What the item does raise though is Tubridy’s (and indeed many inhabitants of the mainstream media’s) fear that the web is killing their audience. I believe that’s where Tubridy was going. Given the rushed research and the off-topic jaunt into mirror-gazing, I think the segment demonstrated the point.

  17. As I said before, this isn’t about luddism, its about elitism, a belief that only certain people deserve to be listened to. That was always the way the segment was going to go – I was specifically asked to think about it in those terms in my contacts prior to the show. I don’t think Tubridy is especially interested in technology as such, so that whole issue wasn’t a sidetrack, it was the whole point of the segment, hence the lack of tech focus. He wouldn’t have been interested in doing the kind of segment you’re looking for.

    And to add to Cian’s point about jargon, didn’t Douglas Adams say that “technology is a word to describe something that doesn’t work properly yet”?

  18. So Fergal, the piece was not about Twitter? And your contact with the show prior to it indicated that this wasn’t going to be about the technology, despite it be billed to the audience as such? Was this then an organised assault on technology under the veil of a topical segment on Twitter? Interesting.

    And on elitism, the only elitism on show was Tubridy’s blind disregard for democratising power of technology. Given Internet access and the tools to access it, there are no barriers to entry for Twitter. There are barriers to entry for broadcast media, in this case, RTE Radio. One-way media is dying and it is scared of the future.

    And there appears to be a touch of luddism. It’s not just me, many listeners have said so.

  19. You could say the elitism which some in the media show and their anti-internet talk — if it is really a fear of their jobs being taking or a fear of the media being replaced — could be compared to the Luddites of the Industrial Revolution.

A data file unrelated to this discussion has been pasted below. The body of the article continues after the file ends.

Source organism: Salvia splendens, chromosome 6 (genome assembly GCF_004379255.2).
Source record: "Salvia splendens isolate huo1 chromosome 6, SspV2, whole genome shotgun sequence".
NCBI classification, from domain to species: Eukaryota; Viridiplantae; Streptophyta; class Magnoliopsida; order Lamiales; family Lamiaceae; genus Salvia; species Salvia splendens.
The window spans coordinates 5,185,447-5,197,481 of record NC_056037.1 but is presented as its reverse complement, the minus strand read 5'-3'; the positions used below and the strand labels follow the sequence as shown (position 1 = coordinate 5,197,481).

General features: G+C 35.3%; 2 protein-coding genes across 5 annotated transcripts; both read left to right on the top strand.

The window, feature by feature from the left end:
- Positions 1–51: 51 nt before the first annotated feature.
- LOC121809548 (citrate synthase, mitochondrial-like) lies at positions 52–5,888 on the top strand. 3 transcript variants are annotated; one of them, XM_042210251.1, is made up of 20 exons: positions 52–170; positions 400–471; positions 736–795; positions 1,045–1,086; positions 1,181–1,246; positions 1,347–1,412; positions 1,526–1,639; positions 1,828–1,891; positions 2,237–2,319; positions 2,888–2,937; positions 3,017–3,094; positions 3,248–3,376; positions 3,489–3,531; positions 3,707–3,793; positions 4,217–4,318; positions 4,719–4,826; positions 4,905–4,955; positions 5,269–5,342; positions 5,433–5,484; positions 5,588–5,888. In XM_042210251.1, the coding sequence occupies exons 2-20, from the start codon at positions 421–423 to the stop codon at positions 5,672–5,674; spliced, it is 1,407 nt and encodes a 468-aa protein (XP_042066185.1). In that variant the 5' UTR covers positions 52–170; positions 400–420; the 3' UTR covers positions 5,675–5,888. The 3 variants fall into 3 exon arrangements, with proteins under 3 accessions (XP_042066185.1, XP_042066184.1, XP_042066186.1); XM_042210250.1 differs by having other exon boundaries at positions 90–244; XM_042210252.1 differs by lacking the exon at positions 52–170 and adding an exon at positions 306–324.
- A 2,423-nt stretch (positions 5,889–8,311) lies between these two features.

The Luddites were right to fear for their jobs, at the moment most journalists have the more likely threat of job cuts due to owners of media companies looking for larger share of profit (such can be directly linked to jobs losses, or outsourcing, in Ireland, and the UK).

    On the other hand, sometimes there’s simpler reasons for why some elements of the media attacks the internet — it’s seen as an easy target.

  20. “And on elitism, the only elitism on show was Tubridy’s blind regard for democratising power of technology.”

    Yes, that’s precisely the point I was making.
    I’ll be honest, I’m not exactly sure what you’re trying to say here, except that you disagreed with the general tone of the segment. I disagreed with it too, and voiced that disagreement on air, insofar as the format allowed. But it’s Tubridy’s show, he can do what he wants with it. He has plenty of listeners who like his approach, though I’m not one, and neither, I suspect, are you.